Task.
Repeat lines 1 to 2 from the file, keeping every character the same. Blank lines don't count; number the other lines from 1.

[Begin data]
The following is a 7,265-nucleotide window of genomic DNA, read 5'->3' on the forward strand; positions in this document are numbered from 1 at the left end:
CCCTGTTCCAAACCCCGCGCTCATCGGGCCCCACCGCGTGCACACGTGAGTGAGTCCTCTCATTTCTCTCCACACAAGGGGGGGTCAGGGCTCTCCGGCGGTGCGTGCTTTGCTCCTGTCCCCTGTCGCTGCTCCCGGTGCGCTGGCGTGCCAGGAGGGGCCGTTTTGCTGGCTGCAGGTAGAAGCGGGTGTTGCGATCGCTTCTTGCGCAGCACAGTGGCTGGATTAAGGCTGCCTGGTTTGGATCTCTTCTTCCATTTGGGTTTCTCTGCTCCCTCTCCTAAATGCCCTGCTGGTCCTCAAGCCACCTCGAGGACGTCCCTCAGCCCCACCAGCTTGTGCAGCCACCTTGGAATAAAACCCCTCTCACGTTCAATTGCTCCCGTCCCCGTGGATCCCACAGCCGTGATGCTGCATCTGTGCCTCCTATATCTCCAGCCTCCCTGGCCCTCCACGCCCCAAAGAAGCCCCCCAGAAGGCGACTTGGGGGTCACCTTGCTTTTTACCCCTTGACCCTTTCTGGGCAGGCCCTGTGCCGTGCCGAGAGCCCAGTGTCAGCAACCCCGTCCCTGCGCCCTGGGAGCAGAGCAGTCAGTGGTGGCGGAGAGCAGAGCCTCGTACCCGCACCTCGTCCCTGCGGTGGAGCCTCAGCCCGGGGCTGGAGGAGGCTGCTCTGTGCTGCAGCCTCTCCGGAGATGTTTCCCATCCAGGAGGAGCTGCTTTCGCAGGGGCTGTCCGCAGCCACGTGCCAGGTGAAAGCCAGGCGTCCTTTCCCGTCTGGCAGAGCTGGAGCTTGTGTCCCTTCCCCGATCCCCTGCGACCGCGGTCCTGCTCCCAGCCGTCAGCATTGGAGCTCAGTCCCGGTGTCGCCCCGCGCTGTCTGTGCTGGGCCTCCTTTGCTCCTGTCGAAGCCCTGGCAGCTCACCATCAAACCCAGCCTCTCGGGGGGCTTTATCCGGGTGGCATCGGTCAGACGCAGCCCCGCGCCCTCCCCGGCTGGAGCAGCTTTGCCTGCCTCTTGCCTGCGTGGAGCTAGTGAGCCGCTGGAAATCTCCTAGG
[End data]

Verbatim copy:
The following is a 7,265-nucleotide window of genomic DNA, read 5'->3' on the forward strand; positions in this document are numbered from 1 at the left end:
CCCTGTTCCAAACCCCGCGCTCATCGGGCCCCACCGCGTGCACACGTGAGTGAGTCCTCTCATTTCTCTCCACACAAGGGGGGGTCAGGGCTCTCCGGCGGTGCGTGCTTTGCTCCTGTCCCCTGTCGCTGCTCCCGGTGCGCTGGCGTGCCAGGAGGGGCCGTTTTGCTGGCTGCAGGTAGAAGCGGGTGTTGCGATCGCTTCTTGCGCAGCACAGTGGCTGGATTAAGGCTGCCTGGTTTGGATCTCTTCTTCCATTTGGGTTTCTCTGCTCCCTCTCCTAAATGCCCTGCTGGTCCTCAAGCCACCTCGAGGACGTCCCTCAGCCCCACCAGCTTGTGCAGCCACCTTGGAATAAAACCCCTCTCACGTTCAATTGCTCCCGTCCCCGTGGATCCCACAGCCGTGATGCTGCATCTGTGCCTCCTATATCTCCAGCCTCCCTGGCCCTCCACGCCCCAAAGAAGCCCCCCAGAAGGCGACTTGGGGGTCACCTTGCTTTTTACCCCTTGACCCTTTCTGGGCAGGCCCTGTGCCGTGCCGAGAGCCCAGTGTCAGCAACCCCGTCCCTGCGCCCTGGGAGCAGAGCAGTCAGTGGTGGCGGAGAGCAGAGCCTCGTACCCGCACCTCGTCCCTGCGGTGGAGCCTCAGCCCGGGGCTGGAGGAGGCTGCTCTGTGCTGCAGCCTCTCCGGAGATGTTTCCCATCCAGGAGGAGCTGCTTTCGCAGGGGCTGTCCGCAGCCACGTGCCAGGTGAAAGCCAGGCGTCCTTTCCCGTCTGGCAGAGCTGGAGCTTGTGTCCCTTCCCCGATCCCCTGCGACCGCGGTCCTGCTCCCAGCCGTCAGCATTGGAGCTCAGTCCCGGTGTCGCCCCGCGCTGTCTGTGCTGGGCCTCCTTTGCTCCTGTCGAAGCCCTGGCAGCTCACCATCAAACCCAGCCTCTCGGGGGGCTTTATCCGGGTGGCATCGGTCAGACGCAGCCCCGCGCCCTCCCCGGCTGGAGCAGCTTTGCCTGCCTCTTGCCTGCGTGGAGCTAGTGAGCCGCTGGAAATCTCCTAGG